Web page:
The integral compressible spacer dots preferably are spaced apart by a distance of greater than 0.25 millimeter, more preferably greater than 1 millimeter. Spacing less than 0.25 millimeter may require compressive forces that are too high to achieve contact between the two conductive layers. The polymer and dot profile used for the flexible cover sheet with integral compressible spacer dots according to this invention preferably provide for elastic deformation of greater than 1 million actuations. Elastic deformation is the mechanical property of the spacer dot to recover at least 95% of its original height after an actuation. High-quality touch screens are also required to have a consistent actuation force over the useful lifetime of the device. Spacer dot fatigue can result in increasing actuation forces over the lifetime of the device, resulting in scratching of the surface of the touch screen and user frustration.

The size, shape, height, locations and spacing of compressible spacer dots can be chosen to meet the pressure and reliability usage specification of a particular application. The locations may form a pattern or may be random. Having the spacer dots vary in shape and/or spacing creates a touch screen that has varying levels of sensitivity, accuracy, and durability across the touch screen to tailor each area of the touch screen to its application. For example, the profile of the embossing can vary to complement a variety of flexible cover sheet materials so as to maximize the lifetime, clarity, and physical properties of the flexible cover sheet. In certain embodiments, it may desirable to size and position the integral compressible spacer dots in a pattern that establishes at least one of differentiated minimum required activation forces and differentiated durability for selected areas of the touch screen as described in copending, commonly assigned USSN 10/988,340 the disclosure of which is incorporated by reference herein.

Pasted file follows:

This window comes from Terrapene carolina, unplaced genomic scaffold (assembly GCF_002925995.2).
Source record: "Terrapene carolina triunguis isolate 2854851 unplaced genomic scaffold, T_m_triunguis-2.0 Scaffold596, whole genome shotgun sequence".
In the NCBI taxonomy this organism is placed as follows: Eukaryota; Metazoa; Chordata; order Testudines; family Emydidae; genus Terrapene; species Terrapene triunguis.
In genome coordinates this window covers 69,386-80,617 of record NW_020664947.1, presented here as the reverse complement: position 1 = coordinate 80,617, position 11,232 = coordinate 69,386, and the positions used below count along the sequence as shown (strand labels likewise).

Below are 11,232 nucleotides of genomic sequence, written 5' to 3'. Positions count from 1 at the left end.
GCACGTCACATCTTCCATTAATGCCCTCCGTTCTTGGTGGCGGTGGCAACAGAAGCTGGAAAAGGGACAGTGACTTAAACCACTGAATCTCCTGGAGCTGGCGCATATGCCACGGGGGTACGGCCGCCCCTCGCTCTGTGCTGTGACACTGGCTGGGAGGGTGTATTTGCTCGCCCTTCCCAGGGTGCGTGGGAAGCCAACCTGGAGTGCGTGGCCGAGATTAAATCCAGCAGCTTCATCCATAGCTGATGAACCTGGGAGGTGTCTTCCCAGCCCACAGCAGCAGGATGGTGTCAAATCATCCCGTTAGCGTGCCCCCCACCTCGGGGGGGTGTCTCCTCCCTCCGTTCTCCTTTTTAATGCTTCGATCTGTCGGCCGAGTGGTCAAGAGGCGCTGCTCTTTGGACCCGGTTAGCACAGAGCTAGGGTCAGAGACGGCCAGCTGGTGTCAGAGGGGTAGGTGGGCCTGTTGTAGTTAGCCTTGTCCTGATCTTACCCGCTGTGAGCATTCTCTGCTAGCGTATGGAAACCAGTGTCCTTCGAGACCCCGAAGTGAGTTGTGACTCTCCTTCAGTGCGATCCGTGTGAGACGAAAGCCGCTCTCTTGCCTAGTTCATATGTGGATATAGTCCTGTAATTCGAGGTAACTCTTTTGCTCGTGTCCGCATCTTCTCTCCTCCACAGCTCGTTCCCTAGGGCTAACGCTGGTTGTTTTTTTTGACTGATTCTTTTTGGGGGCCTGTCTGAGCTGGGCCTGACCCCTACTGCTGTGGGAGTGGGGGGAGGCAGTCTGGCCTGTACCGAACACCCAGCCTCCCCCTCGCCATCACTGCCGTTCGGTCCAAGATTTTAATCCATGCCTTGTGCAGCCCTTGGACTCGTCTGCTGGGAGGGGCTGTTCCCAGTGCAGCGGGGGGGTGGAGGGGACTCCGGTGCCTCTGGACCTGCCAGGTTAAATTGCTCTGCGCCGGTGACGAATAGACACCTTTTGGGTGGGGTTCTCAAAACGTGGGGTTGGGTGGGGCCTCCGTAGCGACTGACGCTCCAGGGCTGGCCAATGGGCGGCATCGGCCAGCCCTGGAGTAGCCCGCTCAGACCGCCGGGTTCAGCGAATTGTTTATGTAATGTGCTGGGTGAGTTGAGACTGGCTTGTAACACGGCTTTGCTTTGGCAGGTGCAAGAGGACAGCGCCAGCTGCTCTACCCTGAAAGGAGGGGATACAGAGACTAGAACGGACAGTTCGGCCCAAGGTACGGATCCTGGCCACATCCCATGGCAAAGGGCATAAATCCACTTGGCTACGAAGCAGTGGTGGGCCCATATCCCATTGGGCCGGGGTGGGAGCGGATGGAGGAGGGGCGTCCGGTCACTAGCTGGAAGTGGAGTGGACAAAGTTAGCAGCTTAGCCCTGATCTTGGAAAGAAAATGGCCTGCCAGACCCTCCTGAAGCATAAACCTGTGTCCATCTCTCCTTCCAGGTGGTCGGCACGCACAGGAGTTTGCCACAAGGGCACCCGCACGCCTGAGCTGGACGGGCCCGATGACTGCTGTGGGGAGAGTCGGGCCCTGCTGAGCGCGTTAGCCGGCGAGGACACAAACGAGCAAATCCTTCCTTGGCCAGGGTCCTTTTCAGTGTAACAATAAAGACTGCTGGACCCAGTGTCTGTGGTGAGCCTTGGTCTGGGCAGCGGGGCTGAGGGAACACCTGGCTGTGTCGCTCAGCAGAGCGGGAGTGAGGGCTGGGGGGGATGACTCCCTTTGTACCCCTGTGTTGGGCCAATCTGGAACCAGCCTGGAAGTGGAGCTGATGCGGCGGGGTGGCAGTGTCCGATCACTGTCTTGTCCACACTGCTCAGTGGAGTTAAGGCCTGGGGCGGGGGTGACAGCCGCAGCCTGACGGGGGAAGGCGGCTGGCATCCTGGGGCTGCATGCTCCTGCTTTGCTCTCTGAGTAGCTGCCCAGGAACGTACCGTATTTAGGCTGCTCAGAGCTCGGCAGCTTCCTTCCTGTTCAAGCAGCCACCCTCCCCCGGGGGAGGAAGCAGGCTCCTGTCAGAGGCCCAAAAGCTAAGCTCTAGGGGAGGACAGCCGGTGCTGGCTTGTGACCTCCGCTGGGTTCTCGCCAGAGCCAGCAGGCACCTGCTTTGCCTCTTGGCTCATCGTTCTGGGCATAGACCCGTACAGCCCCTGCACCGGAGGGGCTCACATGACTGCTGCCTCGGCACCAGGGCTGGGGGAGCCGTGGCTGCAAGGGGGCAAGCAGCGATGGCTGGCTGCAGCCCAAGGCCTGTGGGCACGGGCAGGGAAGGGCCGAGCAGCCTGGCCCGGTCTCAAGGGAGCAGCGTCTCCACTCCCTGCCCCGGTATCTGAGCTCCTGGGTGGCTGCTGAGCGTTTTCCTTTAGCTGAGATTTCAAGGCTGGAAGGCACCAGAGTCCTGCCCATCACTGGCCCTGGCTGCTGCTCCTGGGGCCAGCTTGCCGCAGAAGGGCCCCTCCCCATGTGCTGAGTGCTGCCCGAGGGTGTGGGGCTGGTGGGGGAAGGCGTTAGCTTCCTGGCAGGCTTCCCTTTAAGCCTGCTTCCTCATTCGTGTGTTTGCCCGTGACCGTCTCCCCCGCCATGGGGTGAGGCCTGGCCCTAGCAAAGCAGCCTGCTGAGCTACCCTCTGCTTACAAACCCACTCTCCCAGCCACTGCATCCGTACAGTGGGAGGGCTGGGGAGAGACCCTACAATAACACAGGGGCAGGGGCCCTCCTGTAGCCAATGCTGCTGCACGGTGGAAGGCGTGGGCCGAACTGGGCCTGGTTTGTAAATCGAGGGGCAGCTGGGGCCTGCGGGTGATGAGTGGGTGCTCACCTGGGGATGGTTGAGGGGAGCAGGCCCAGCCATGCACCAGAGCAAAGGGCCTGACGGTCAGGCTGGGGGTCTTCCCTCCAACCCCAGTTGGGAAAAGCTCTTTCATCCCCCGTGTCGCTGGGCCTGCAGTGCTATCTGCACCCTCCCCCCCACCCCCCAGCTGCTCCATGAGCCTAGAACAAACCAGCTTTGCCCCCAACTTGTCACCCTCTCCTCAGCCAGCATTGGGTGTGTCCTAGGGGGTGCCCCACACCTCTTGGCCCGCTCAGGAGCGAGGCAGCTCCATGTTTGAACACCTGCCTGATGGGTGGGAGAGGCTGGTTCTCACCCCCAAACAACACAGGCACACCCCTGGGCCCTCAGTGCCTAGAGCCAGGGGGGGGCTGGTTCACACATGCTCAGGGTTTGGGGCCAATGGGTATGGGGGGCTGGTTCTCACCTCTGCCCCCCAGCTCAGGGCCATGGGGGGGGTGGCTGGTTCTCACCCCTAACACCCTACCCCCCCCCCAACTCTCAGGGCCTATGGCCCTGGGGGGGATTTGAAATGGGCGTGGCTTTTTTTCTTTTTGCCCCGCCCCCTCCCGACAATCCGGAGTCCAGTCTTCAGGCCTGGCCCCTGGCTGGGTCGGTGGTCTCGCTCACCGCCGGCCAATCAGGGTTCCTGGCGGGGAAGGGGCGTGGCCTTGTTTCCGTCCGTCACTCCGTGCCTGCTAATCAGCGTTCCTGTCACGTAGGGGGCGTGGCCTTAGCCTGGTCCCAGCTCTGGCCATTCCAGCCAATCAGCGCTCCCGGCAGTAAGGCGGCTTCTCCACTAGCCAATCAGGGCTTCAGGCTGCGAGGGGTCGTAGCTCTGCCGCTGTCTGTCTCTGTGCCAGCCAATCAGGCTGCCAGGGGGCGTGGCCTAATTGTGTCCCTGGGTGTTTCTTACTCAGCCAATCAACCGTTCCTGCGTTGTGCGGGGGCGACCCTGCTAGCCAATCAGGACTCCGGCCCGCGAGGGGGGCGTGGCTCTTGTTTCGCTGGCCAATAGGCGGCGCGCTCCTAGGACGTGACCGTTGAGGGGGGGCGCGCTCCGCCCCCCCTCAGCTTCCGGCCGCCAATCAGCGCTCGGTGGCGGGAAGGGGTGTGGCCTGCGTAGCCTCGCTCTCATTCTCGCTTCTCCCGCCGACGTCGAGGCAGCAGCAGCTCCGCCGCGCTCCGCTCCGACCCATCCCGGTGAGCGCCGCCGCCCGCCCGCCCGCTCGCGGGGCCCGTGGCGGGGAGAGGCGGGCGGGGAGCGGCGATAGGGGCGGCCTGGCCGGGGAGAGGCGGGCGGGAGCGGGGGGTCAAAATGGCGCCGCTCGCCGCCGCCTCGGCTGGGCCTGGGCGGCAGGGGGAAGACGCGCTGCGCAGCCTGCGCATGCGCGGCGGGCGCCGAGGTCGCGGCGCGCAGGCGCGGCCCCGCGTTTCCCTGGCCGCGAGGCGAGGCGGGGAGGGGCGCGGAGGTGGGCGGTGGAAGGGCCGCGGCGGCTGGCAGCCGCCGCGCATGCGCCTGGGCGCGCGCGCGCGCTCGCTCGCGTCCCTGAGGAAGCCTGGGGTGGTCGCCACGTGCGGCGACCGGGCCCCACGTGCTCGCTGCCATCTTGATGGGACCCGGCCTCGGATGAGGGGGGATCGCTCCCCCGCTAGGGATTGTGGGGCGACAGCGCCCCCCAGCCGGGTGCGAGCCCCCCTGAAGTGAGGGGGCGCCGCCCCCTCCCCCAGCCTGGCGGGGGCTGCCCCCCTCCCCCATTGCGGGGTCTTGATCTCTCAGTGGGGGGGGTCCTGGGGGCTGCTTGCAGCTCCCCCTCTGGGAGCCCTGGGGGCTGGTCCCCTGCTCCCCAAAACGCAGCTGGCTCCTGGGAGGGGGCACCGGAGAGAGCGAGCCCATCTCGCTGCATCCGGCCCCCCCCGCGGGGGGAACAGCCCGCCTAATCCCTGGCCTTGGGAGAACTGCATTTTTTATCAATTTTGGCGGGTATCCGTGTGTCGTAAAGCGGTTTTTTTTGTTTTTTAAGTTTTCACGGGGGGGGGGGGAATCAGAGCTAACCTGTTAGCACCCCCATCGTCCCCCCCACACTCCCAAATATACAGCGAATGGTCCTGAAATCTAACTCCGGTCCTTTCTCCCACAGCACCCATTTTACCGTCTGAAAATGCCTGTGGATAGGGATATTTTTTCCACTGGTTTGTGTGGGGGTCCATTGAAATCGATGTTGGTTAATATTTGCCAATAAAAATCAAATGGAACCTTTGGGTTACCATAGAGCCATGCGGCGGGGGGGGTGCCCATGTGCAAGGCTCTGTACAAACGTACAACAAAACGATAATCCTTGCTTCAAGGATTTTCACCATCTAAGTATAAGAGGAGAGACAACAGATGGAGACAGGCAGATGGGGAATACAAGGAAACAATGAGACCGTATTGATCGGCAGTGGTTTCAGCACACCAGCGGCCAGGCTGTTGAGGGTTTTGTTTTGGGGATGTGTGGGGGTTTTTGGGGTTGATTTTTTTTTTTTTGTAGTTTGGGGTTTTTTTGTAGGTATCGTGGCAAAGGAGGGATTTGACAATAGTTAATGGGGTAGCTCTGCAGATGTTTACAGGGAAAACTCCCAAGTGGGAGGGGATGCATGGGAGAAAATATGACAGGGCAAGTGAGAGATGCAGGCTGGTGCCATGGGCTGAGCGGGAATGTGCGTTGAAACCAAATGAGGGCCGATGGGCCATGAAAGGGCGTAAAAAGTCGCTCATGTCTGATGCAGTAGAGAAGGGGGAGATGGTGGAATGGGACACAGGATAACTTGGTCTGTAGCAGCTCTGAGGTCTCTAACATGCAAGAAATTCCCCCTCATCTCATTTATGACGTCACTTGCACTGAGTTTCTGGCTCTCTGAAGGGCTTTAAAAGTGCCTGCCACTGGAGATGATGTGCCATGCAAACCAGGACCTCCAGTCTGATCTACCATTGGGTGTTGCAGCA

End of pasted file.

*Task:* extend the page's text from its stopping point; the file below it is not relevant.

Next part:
To further improve the utility and performance of the flexible cover sheet with integral compressible spacer dots, the addition of layered inorganic particulates can be added to the polymeric material. The addition of layered organic particulates can provide a significant improvement in the elastic deformation of the polymer spacer dots. Further, the addition of inorganic layered particulates can be used to increase the Tg of the polymer spacer dots allowing for a wider performance range with respect to temperature. To obtain the elastic deformation and Tg improvements, the polymer may be provided with between 1 and 5% weight addition of an inorganic layered particle having an aspect ratio of at least 10 to 1, a lateral dimension of between 0.01 μm and 5 μm, and a vertical dimension between 0.5 nm and 10 nm.

The layered particle materials suitable for this invention can comprise any inorganic layered materials in the shape of plates with significantly high aspect ratio. As used herein, “plate” means a three dimensional shape having two dimensions of the same size scale and a third dimension having a substantially smaller scale. For example, the length and width of a plate are of comparable size but orders of magnitude greater than the thickness of the plate.